Mohammad Javad Zarif (right) and his Italian counterpart Emma Bonino give a joint press conference in Tehran on December 22, 2013
Mohammad Javad Zarif (right) and his Italian counterpart Emma Bonino give a joint press conference in Tehran on December 22, 2013 © Atta Kenare - AFP
Mohammad Javad Zarif (right) and his Italian counterpart Emma Bonino give a joint press conference in Tehran on December 22, 2013
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AFP
Last updated: December 22, 2013

Iran's Zarif says nuclear talks progressing slowly

Iran's foreign minister and the EU's top diplomat agreed during telephone call Sunday to postpone until after Christmas talks on implementing a landmark nuclear agreement, the country's chief negotiator said.

"During this telephone conversation, it was agreed to continue the negotiations, but with the Christmas holidays in sight it was decided to interrupt and resume (the talks) a week after the holidays," said Abbas Araqchi.

The Iranian nuclear negotiator said the agreement was reached during a call that lasted "45 minutes" between Iranian Foreign Minister Mohammad Javad Zarif and EU foreign policy chief Catherine Ashton.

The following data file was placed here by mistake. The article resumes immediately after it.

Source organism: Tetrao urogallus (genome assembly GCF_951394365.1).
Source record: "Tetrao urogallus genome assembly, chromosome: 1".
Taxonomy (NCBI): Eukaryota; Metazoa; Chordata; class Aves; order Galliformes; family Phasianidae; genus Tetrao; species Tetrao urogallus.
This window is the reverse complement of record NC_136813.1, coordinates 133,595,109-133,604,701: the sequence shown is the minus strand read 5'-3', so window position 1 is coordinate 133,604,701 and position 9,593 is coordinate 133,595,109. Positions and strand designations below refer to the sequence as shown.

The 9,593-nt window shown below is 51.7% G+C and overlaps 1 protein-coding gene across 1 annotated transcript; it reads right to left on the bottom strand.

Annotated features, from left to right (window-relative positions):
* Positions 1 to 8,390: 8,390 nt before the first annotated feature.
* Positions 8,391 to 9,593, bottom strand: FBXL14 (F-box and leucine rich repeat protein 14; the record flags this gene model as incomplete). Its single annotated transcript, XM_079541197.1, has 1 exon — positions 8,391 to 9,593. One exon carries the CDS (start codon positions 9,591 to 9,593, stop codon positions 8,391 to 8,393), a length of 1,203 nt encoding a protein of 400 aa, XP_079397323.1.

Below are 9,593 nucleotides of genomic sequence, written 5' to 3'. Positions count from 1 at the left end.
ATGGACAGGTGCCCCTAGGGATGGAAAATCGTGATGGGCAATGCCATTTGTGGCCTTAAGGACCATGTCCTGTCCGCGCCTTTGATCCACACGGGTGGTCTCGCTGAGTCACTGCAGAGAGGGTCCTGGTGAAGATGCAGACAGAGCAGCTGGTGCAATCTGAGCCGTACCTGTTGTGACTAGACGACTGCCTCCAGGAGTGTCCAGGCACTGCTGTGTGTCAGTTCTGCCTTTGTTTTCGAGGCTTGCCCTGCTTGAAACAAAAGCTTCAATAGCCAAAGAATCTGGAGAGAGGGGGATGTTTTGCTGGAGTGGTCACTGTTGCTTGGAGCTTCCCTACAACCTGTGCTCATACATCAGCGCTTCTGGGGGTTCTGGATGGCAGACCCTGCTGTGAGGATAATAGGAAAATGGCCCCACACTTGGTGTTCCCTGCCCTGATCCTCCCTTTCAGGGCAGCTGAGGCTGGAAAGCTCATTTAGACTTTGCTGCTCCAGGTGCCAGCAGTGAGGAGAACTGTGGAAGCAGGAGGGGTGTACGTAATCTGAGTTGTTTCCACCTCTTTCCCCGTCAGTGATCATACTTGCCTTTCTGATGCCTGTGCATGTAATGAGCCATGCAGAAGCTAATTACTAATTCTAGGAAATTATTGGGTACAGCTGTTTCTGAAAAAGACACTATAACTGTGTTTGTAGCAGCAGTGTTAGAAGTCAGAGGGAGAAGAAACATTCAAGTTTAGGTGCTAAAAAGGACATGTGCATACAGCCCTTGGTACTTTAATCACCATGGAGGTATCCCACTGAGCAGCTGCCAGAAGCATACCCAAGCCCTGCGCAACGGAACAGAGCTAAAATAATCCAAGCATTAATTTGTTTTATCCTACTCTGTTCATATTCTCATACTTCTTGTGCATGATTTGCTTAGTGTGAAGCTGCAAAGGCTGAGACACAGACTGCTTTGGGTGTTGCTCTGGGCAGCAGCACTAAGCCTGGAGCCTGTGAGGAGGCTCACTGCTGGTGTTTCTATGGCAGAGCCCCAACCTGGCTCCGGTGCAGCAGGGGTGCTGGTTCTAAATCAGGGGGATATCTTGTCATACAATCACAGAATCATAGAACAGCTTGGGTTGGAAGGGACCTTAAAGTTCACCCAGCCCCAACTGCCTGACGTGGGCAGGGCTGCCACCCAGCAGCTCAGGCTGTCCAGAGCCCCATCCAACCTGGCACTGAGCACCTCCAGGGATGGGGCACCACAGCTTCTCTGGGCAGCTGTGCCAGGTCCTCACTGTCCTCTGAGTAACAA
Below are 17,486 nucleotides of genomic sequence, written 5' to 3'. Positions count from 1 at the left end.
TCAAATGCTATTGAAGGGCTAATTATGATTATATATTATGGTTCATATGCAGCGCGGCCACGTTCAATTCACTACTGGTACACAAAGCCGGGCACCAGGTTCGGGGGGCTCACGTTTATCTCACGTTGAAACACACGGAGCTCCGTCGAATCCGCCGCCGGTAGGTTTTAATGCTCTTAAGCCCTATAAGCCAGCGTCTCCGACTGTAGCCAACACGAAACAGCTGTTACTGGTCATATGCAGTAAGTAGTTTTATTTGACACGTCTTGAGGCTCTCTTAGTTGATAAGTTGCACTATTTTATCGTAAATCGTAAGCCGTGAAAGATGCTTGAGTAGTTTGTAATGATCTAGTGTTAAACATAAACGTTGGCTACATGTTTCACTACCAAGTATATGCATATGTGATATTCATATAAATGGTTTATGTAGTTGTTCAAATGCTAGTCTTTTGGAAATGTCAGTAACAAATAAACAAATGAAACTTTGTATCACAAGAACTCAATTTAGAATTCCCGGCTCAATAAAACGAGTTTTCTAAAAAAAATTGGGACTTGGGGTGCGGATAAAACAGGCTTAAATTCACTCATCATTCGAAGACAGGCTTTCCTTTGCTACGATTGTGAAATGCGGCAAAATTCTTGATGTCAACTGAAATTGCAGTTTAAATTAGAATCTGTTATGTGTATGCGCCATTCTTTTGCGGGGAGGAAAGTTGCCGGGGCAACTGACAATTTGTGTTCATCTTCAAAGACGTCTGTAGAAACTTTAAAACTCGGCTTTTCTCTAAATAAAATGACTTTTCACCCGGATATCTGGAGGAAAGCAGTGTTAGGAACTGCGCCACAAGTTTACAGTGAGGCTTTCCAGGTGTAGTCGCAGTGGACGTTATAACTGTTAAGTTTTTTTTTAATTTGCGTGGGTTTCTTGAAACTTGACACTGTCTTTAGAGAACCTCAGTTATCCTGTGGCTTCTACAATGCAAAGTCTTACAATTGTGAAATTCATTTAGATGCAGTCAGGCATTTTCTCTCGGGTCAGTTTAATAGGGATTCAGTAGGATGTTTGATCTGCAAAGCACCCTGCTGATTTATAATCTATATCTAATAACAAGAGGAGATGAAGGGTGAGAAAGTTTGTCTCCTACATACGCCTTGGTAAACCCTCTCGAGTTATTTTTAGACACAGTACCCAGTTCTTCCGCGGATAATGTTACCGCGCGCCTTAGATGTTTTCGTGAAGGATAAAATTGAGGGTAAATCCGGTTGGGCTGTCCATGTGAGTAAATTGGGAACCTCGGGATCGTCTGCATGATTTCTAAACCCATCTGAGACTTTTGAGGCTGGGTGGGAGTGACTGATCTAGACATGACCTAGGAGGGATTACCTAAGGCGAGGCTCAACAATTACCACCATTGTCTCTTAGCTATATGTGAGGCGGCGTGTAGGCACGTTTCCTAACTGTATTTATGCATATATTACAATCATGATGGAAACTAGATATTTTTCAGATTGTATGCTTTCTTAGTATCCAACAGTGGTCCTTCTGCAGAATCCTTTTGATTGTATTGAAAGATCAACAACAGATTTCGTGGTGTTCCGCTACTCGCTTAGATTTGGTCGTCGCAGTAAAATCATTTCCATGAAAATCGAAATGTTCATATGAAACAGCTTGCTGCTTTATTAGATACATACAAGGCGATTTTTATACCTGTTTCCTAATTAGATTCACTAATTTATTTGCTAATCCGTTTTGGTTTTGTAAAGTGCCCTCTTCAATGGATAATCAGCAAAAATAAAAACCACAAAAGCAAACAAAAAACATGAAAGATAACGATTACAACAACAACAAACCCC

Araqchi, who is also deputy foreign minister, said the discussions were progressing slowly because of "interpretations" of points of the agreement that Iran and world powers clinched in Geneva on November 24.

The negotiations, which are aimed at setting a framework and a timeline for the nuclear accord, stretched into a fourth day in Geneva on Sunday.

Zarif said little progress had been made in the talks with the P5+1 -- UN Security Council permanent members Britain, China, France, Russia and the United States plus Germany.

"The talks on implementing the accord are not easy. They are progressing, but slowly," he told a joint news conference on Sunday with visiting Italian Foreign Minister Emma Bonino.

"I hope all sides will avoid delving into issues that could become troublesome and complicate the process," Zarif added without elaborating.

Under the Geneva accord, Iran agreed to roll back or freeze parts of its nuclear drive for six months in exchange for modest sanctions relief and a promise by Western powers not to impose new sanctions.

Western powers suspect Iran's nuclear activities mask military objectives, despite repeated denials in Tehran that they are entirely peaceful.

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